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June 09, 2009

REINERIO A. ALBA

Animation in the Philippines is an export-oriented industry with more than 7,000 artists engaged and P105M revenue posted in 2007 growing at 8% annually. This year, the global market for animation reaches US$68.4B.

Jessie Lasaten is among those who have found a business haven in the animation industry. Originally, Lasaten has been doing musical scoring for the local movie industry for a total of 14 years, having studied film scoring in Berkeley College in Boston.

He previously worked for Roadrunner Network (a subsidiary of ABS-CBN) as its musical director. “Naisip ko, what’s going to happen to me after several more years? Pano ko papakainin ang pamilya ko? So, I went into editing and visual craft naman since with the Mac computer that I had at that time, you can do music, you can do anything. Minaximize ko lang ang technology available to me,” explains Lasaten.

Now, aside from doing musical scores, Lasaten, now 40, is serving as the Chair and Chief Executive Officer of his own production company Cutting Edge Productions that has since turned to animation.

Cutting Edge Productions started out as a home-based enterprise and eventually moved to Greenbelt Mansion in Makati when it expanded. From an original group of three (himself, his wife and an editor), the Company now has over 500 artists working for them. “We’re hitting our target of growing steadily by at least 20% each year but of course the quality of the work should be there for us to retain our clients.” 

Since its incorporation in August 21, 2004, Lasaten said that they have been aggressively providing their core services such as video post production services, animation, original music and audio recording for major media communication companies in the country.

Net revenue for the Company alone in 2007 was already at P31.21 million, and the net income for 2007 was P11.74 million, which Lasaten says, is 258% higher than their 2006 net income.

In 2007, the Company expanded its services to include 2/D3D animation.

But instead of outsourcing projects, Lasaten says they opted to produce their own animation film starting with its content, using a business model that is premised on creating and owning intellectual property.

Investing 15 million to build their own animation facility, the Company then started work in 2007 on their first ambitious full length digitized animation feature film titled “Dayo,” and their very first entry in the 2008Metro Manila Film Festival (MMFF). “Dayo,” directed by Robert Quilao, is a story of Bubuy who must rescue his abducted grandparents. His quest leads him to Elementalia, a land inhabited by strange creatures such as theaswangs, and the manananggal or the flying half-bodied creatures.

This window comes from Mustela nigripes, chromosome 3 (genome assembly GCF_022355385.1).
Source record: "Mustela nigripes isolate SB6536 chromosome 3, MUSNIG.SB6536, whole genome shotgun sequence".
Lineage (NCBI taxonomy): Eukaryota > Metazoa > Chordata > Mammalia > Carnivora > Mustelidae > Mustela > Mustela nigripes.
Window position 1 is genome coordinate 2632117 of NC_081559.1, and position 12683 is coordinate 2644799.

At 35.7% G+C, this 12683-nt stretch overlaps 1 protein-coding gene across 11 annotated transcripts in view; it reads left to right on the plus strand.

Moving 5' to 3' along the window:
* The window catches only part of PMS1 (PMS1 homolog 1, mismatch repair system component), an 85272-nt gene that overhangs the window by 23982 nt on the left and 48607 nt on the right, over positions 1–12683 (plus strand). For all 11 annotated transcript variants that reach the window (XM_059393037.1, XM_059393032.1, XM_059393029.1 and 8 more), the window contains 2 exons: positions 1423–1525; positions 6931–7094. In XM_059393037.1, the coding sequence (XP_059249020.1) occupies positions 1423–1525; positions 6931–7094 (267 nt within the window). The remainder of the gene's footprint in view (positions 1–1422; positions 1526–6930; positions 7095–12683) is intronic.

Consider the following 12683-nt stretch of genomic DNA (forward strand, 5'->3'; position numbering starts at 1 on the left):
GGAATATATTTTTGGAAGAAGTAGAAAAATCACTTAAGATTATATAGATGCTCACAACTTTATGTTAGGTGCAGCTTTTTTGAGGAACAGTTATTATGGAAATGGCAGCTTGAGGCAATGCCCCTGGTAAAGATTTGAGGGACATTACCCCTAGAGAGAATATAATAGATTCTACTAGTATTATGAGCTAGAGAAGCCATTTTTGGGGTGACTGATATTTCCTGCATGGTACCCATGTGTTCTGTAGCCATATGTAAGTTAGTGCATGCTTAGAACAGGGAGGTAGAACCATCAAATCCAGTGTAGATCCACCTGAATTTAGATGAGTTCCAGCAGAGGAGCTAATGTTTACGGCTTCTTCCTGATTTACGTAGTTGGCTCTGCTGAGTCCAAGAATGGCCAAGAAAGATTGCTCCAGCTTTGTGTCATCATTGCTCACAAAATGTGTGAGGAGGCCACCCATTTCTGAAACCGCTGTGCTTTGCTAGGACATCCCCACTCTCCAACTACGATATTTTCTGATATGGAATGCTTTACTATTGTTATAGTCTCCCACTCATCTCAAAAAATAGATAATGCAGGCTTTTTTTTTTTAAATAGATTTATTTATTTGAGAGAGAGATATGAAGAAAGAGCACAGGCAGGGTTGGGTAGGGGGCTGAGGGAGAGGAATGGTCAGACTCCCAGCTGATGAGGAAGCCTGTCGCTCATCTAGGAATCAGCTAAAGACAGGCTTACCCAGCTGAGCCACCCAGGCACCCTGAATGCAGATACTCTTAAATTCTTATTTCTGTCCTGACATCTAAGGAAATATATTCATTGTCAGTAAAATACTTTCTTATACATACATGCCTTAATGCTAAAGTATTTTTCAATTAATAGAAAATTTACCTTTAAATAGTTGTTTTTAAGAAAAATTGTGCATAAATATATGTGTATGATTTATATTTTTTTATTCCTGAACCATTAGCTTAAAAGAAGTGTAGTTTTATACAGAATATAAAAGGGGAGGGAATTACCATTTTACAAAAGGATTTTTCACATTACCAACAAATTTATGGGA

“Coming up with our own content opens a chance for us to co-produce projects that can yield multiple sources of revenue from merchandising to licensing. Profit margins are also higher in co-production because the life-cycle of a product is longer, unlike in an outsourced service deal, which ends with the completion of the animation work.”

Lasaten admits that putting up a production company like his is a high capital investment starting with the Apple Macintosh machines, 21 inch Wacom Cintiq screen tablets that the animation is drawn with, the Toonboom Animation software (the same software used for “The Simpson” Movie). He says that one set of equipment with licensed software costs at least P500,000.00.

One also needs to consider the professional fees of all the people that will be involved in a single project: director, scriptwriters, animation directors, clean-up supervisors & checkers, in-between supervisors and checkers, digital ink and paint supervisors, post producers, production assistants, video editors, sound engineers, musicians, and even band artists including the support of IT, HR & admin, finance, marketing. Add to this list are the voice talents.

And why did his company choose to do a full length animation as an initial project?

”We chose full-length animation because it is the form of highest quality. Besides, the “Dayo” Movie will serve as a “calling card” for Cutting Edge, and a signal to international clients that we can do such a project here.”

And as for being resourceful, Lasaten admits that the funding of “Dayo” at a budget of $1M, for example, came from pooling finances from a bank, suppliers and friends. They also raised capital by taking on loans against the equipment.

Lasaten says that they are also still realistic with the potential income of ‘Dayo.” “The MMFF is a P350-400M market. To recover our $1M production costs, we need to get $3M to at least achieve break-even because $1M will go to the government and the remaining $1M to the theater owners.” Hence, rather than expect a direct income from the MMFF ticket sales, Lasaten says they are instead looking at revenues from ancillaries such as direct-to-video, cable, foreign distribution, licensing and merchandising, and being an animation that it is, revenues are in perpetuity.

Cutting Edge has also created “Dayo” as a trilogy and targets to show one film every year at the MMFF festival.

And what were the major learnings of their company in having created “Dayo?”  

“In 2007 , our main question was on how we are going to do this big project and how it will be funded. We could have aborted right away and just content ourselves in doing the usual animation. But “Dayo” is not just a story of a boy named Bubuy. It is also a story of our company and also the artists in the industry as well. It is being confident and believing on what you can do. This is a challenging year for Cutting Edge but, more importantly, the animation industry is looking at us to take them off the ground.  Kaya nating lumipad.”